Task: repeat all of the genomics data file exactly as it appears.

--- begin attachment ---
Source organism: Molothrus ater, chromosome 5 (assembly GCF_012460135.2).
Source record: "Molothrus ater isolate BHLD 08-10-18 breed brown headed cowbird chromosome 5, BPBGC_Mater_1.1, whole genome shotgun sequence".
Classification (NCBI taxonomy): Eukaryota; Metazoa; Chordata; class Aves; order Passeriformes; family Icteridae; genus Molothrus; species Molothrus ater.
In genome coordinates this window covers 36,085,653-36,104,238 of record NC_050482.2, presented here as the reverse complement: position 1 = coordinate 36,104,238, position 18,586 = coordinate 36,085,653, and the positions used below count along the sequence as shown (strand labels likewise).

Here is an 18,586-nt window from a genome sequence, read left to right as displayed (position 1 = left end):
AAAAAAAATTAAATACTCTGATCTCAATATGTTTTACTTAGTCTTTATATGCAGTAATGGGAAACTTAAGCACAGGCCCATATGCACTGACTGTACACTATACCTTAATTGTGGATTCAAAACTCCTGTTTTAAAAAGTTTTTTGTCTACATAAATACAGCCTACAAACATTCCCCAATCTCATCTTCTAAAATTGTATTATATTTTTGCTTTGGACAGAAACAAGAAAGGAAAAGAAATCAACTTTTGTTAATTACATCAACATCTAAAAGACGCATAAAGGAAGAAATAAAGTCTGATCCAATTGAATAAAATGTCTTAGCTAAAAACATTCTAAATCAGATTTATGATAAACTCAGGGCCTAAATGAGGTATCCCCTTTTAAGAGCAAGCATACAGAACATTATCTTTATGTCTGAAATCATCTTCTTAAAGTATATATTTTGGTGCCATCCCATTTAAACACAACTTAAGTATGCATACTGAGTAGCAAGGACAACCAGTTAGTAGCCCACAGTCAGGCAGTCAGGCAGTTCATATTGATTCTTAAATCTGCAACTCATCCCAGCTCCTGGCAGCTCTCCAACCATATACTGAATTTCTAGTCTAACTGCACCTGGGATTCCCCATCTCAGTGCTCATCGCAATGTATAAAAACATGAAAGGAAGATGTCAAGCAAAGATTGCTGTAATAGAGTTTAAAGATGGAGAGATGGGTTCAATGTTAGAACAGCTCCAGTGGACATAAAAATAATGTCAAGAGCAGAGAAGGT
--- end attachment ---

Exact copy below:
Source organism: Molothrus ater, chromosome 5 (assembly GCF_012460135.2).
Source record: "Molothrus ater isolate BHLD 08-10-18 breed brown headed cowbird chromosome 5, BPBGC_Mater_1.1, whole genome shotgun sequence".
Classification (NCBI taxonomy): Eukaryota; Metazoa; Chordata; class Aves; order Passeriformes; family Icteridae; genus Molothrus; species Molothrus ater.
In genome coordinates this window covers 36,085,653-36,104,238 of record NC_050482.2, presented here as the reverse complement: position 1 = coordinate 36,104,238, position 18,586 = coordinate 36,085,653, and the positions used below count along the sequence as shown (strand labels likewise).

Here is an 18,586-nt window from a genome sequence, read left to right as displayed (position 1 = left end):
AAAAAAAATTAAATACTCTGATCTCAATATGTTTTACTTAGTCTTTATATGCAGTAATGGGAAACTTAAGCACAGGCCCATATGCACTGACTGTACACTATACCTTAATTGTGGATTCAAAACTCCTGTTTTAAAAAGTTTTTTGTCTACATAAATACAGCCTACAAACATTCCCCAATCTCATCTTCTAAAATTGTATTATATTTTTGCTTTGGACAGAAACAAGAAAGGAAAAGAAATCAACTTTTGTTAATTACATCAACATCTAAAAGACGCATAAAGGAAGAAATAAAGTCTGATCCAATTGAATAAAATGTCTTAGCTAAAAACATTCTAAATCAGATTTATGATAAACTCAGGGCCTAAATGAGGTATCCCCTTTTAAGAGCAAGCATACAGAACATTATCTTTATGTCTGAAATCATCTTCTTAAAGTATATATTTTGGTGCCATCCCATTTAAACACAACTTAAGTATGCATACTGAGTAGCAAGGACAACCAGTTAGTAGCCCACAGTCAGGCAGTCAGGCAGTTCATATTGATTCTTAAATCTGCAACTCATCCCAGCTCCTGGCAGCTCTCCAACCATATACTGAATTTCTAGTCTAACTGCACCTGGGATTCCCCATCTCAGTGCTCATCGCAATGTATAAAAACATGAAAGGAAGATGTCAAGCAAAGATTGCTGTAATAGAGTTTAAAGATGGAGAGATGGGTTCAATGTTAGAACAGCTCCAGTGGACATAAAAATAATGTCAAGAGCAGAGAAGGT